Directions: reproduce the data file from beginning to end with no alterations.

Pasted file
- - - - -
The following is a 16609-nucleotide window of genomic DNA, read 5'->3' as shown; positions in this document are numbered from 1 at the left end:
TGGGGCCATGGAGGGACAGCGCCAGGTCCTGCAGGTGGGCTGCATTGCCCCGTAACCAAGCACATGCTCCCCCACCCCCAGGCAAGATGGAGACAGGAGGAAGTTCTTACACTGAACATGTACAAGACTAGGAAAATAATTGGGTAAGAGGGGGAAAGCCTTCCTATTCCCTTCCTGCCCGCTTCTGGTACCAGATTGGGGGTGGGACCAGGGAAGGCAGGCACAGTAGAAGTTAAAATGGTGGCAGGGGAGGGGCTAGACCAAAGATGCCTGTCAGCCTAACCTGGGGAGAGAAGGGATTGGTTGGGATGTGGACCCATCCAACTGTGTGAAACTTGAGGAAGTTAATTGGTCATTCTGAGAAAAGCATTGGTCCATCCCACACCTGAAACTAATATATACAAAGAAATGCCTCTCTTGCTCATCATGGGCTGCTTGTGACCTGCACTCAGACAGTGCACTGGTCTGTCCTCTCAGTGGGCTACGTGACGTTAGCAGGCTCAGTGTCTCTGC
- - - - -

The following is a 16609-nucleotide window of genomic DNA, read 5'->3' as shown; positions in this document are numbered from 1 at the left end:
TGGGGCCATGGAGGGACAGCGCCAGGTCCTGCAGGTGGGCTGCATTGCCCCGTAACCAAGCACATGCTCCCCCACCCCCAGGCAAGATGGAGACAGGAGGAAGTTCTTACACTGAACATGTACAAGACTAGGAAAATAATTGGGTAAGAGGGGGAAAGCCTTCCTATTCCCTTCCTGCCCGCTTCTGGTACCAGATTGGGGGTGGGACCAGGGAAGGCAGGCACAGTAGAAGTTAAAATGGTGGCAGGGGAGGGGCTAGACCAAAGATGCCTGTCAGCCTAACCTGGGGAGAGAAGGGATTGGTTGGGATGTGGACCCATCCAACTGTGTGAAACTTGAGGAAGTTAATTGGTCATTCTGAGAAAAGCATTGGTCCATCCCACACCTGAAACTAATATATACAAAGAAATGCCTCTCTTGCTCATCATGGGCTGCTTGTGACCTGCACTCAGACAGTGCACTGGTCTGTCCTCTCAGTGGGCTACGTGACGTTAGCAGGCTCAGTGTCTCTGC